News / USA

Picking the Next US Secretary of State

U.S. Secretary of State Hillary Rodham Clinton (file) U.S. Secretary of State Hillary Rodham Clinton (file)
x
U.S. Secretary of State Hillary Rodham Clinton (file)
U.S. Secretary of State Hillary Rodham Clinton (file)
U.S. Secretary of State Hillary Clinton says she will step down from her job as President Barack Obama prepares for his second term.

Secretary Clinton announced her decision earlier this year, telling State Department employees that she needs a break.

"I will certainly stay on until the president nominates someone and that transition can occur, but I think after 20 years of being on the high-wire of American politics and all of the challenges that come with that, it would be probably a good idea to just find out how tired I am," said Clinton.

Since the president's re-election, State Department spokeswoman Victoria Nuland says that is still the plan.

"You’ve heard her say many times that she intends to see through a transition of a successor and then she will go back to private life and enjoy some rest and think and write and all those things," said Nuland.

So who will President Obama choose to replace her?

U.S. Senator John Kerry (file photo)U.S. Senator John Kerry (file photo)
x
U.S. Senator John Kerry (file photo)
U.S. Senator John Kerry (file photo)
Massachusetts Senator John Kerry is a leading contender.

As chairman of the Senate Committee on Foreign Relations, he is active in U.S. policy abroad, especially in Pakistan and Afghanistan. As a former presidential candidate, he has some of the celebrity that Clinton uses to advance U.S. goals.

He is the man who President Obama chose to help practice debating Republican candidate Mitt Romney, and the Obama campaign used Kerry in an anti-Romney video.

"Romney just says things that are not true or irresponsible and is willing, for politically expedient reasons, to put at risk our foreign policy," said Kerry.

Kerry's obstacle may be his Senate seat. Any president who chooses any senator for a Cabinet post considers whether the ruling party can keep that seat in the legislature. Especially in a chamber with such a small majority as the current Senate.

Republican Massachusetts Senator Scott Brown lost a tightly-contested race for re-election this week. That close-fought campaign puts Brown atop candidates to win the commonwealth's other Senate seat if Kerry leaves for the State Department.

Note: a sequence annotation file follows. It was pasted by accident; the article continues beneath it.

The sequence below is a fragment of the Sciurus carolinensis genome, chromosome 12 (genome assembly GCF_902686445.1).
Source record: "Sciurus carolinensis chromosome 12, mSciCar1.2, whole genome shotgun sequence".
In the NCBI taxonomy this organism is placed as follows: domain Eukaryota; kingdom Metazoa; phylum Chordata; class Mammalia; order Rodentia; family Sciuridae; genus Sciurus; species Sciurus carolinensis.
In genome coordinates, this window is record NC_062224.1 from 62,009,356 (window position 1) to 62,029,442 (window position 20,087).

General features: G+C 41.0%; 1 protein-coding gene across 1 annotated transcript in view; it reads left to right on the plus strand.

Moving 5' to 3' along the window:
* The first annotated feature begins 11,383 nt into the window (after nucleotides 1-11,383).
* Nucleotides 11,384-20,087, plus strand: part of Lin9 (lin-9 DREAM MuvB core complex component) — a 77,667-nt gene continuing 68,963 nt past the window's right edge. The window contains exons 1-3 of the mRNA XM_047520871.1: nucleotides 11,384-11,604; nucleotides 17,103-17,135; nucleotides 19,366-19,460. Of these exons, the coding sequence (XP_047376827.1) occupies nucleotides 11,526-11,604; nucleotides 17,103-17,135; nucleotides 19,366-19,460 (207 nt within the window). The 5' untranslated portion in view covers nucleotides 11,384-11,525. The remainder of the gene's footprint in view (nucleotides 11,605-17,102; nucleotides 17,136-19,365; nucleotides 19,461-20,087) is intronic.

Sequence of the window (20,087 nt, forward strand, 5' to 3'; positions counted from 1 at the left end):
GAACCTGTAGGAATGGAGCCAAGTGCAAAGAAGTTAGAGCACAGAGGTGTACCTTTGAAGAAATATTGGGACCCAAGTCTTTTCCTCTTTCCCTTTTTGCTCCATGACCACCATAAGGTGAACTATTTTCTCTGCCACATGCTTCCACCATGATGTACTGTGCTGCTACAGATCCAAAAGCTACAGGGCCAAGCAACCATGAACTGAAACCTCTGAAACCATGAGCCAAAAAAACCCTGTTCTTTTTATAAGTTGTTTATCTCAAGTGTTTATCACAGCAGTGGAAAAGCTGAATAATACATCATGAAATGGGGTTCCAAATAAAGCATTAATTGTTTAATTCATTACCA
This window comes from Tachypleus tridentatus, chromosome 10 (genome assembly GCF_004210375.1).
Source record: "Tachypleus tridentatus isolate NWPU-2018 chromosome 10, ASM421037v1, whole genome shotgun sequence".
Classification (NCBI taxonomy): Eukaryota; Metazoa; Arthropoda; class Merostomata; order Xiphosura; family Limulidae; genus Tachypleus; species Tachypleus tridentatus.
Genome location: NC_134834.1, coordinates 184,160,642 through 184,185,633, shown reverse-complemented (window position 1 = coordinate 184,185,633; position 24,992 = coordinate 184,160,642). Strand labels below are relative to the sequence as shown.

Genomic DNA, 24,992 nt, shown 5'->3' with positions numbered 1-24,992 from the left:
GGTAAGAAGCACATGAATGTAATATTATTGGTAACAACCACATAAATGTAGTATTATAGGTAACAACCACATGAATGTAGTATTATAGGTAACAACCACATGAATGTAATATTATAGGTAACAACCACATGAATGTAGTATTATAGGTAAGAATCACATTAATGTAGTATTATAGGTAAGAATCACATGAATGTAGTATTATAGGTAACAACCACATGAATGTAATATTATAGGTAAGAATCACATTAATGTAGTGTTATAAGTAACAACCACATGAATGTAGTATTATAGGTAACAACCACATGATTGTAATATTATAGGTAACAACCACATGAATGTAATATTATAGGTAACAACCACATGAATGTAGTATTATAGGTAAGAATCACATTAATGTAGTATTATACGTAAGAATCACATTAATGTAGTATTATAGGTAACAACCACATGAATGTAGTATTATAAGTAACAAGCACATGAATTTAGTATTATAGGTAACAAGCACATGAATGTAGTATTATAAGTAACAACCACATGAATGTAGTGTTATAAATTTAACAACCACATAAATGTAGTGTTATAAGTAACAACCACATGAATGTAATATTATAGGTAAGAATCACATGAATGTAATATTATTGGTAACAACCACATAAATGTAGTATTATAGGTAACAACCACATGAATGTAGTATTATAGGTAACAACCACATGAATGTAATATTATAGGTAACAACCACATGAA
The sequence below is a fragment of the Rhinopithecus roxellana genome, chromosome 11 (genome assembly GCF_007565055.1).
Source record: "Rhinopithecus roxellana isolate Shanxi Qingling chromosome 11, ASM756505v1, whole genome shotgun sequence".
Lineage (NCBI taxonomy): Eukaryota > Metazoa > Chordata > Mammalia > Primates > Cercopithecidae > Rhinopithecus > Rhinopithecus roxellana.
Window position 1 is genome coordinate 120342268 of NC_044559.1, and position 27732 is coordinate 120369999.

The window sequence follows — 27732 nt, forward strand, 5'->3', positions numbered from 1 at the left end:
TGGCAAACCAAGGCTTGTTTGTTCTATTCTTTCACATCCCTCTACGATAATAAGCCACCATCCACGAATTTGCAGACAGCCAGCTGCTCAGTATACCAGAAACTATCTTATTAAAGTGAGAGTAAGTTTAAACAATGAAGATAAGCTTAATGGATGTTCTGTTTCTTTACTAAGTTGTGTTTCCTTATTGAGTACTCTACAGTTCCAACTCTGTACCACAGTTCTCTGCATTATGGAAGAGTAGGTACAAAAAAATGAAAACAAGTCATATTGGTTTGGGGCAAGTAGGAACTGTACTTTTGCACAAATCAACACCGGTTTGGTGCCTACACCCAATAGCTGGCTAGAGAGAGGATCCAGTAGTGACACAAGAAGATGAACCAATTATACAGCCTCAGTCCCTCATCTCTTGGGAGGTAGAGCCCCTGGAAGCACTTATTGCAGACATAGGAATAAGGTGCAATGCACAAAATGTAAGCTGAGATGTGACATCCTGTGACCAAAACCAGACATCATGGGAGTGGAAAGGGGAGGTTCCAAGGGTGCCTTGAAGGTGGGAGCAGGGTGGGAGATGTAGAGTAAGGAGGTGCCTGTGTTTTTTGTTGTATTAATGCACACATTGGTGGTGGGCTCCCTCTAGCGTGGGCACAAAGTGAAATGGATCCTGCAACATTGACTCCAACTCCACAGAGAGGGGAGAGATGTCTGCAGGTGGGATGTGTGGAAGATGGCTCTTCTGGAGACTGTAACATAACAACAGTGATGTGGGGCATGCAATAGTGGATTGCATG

Ambassador Susan Rice at U.N. (Aug 2012 photo)Ambassador Susan Rice at U.N. (Aug 2012 photo)
x
Ambassador Susan Rice at U.N. (Aug 2012 photo)
Ambassador Susan Rice at U.N. (Aug 2012 photo)
​U.N. Ambassador Susan Rice is another leading contender to replace Clinton.

Much of the diplomacy in New York mirrors what is happening on the world stage, so being U.N. ambassador is good training for secretary of state. Madeleine Albright made the move.

But nominating Rice may raise criticism from Senate Republicans over the Obama administration's handling of the September terrorist attack on the U.S. mission in the Libyan city of Benghazi that killed four Americans, including Ambassador Chris Stevens.

There is no evidence linking Rice to any of the decisions about security in Benghazi. But Rice was the face of the Obama administration on Sunday talk shows following the attack and she repeated the claim that the violence grew from demonstrations against an Internet video defaming Islam's Prophet Muhammad. That version of events has since been retracted.

"There are still many unanswered questions surrounding the terrorist attack by militants, and I think that might be the greatest liability," said Malou Innocent, a foreign policy analyst at Washington's Cato Institute. "But that said, she does remain a strong contender for the position and we will see sort of what might happen with her Senate confirmation."

U.S National Security Adviser Tom Donilon (file photo)U.S National Security Adviser Tom Donilon (file photo)
x
U.S National Security Adviser Tom Donilon (file photo)
U.S National Security Adviser Tom Donilon (file photo)
Another leading candidate to replace Clinton is Tom Donilon, the current U.S. National Security Advisor. It is a job at the center of the president's foreign-policy-making apparatus held by Henry Kissinger, Colin Powell, and Condoleezza Rice before they were secretaries of state.

Donilon is a veteran of the Bill Clinton administration where he worked on NATO expansion and the 1995 Dayton Accords that ended fighting in the former Yugoslavia.

"He was deeply involved in President Obama's counter-terrorism policies," said CATO analyst Malou Innocent. "He also does have the president's ear in many respects. I think what he lacks, however, is the star power that Secretary Clinton had. He does not have the eminence internationally that someone like Clinton would have and something that you would expect in terms of relations with other nations."

There is no timetable for Secretary Clinton stepping down. But President Obama could nominate a replacement before the end of the year in hopes of having that person in place when he takes his second oath of office in January.